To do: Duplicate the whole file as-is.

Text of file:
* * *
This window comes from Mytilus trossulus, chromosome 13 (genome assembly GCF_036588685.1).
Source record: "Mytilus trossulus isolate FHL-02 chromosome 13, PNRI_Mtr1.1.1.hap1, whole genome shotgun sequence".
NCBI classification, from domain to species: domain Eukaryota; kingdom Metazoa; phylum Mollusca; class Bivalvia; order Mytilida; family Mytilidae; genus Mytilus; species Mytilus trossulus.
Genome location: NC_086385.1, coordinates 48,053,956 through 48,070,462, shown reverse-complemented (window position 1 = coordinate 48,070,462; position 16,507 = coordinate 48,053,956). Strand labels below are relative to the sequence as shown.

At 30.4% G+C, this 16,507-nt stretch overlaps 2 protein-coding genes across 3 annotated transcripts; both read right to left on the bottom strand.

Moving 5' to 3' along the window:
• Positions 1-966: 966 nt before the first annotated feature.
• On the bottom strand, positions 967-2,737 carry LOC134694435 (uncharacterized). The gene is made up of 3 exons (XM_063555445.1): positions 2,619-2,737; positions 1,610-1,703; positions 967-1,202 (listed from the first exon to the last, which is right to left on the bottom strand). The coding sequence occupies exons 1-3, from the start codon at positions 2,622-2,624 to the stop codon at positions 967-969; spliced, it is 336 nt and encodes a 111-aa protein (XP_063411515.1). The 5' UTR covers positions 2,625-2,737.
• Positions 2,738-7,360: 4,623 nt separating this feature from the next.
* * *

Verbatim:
This window comes from Mytilus trossulus, chromosome 13 (genome assembly GCF_036588685.1).
Source record: "Mytilus trossulus isolate FHL-02 chromosome 13, PNRI_Mtr1.1.1.hap1, whole genome shotgun sequence".
NCBI classification, from domain to species: domain Eukaryota; kingdom Metazoa; phylum Mollusca; class Bivalvia; order Mytilida; family Mytilidae; genus Mytilus; species Mytilus trossulus.
Genome location: NC_086385.1, coordinates 48,053,956 through 48,070,462, shown reverse-complemented (window position 1 = coordinate 48,070,462; position 16,507 = coordinate 48,053,956). Strand labels below are relative to the sequence as shown.

At 30.4% G+C, this 16,507-nt stretch overlaps 2 protein-coding genes across 3 annotated transcripts; both read right to left on the bottom strand.

Moving 5' to 3' along the window:
• Positions 1-966: 966 nt before the first annotated feature.
• On the bottom strand, positions 967-2,737 carry LOC134694435 (uncharacterized). The gene is made up of 3 exons (XM_063555445.1): positions 2,619-2,737; positions 1,610-1,703; positions 967-1,202 (listed from the first exon to the last, which is right to left on the bottom strand). The coding sequence occupies exons 1-3, from the start codon at positions 2,622-2,624 to the stop codon at positions 967-969; spliced, it is 336 nt and encodes a 111-aa protein (XP_063411515.1). The 5' UTR covers positions 2,625-2,737.
• Positions 2,738-7,360: 4,623 nt separating this feature from the next.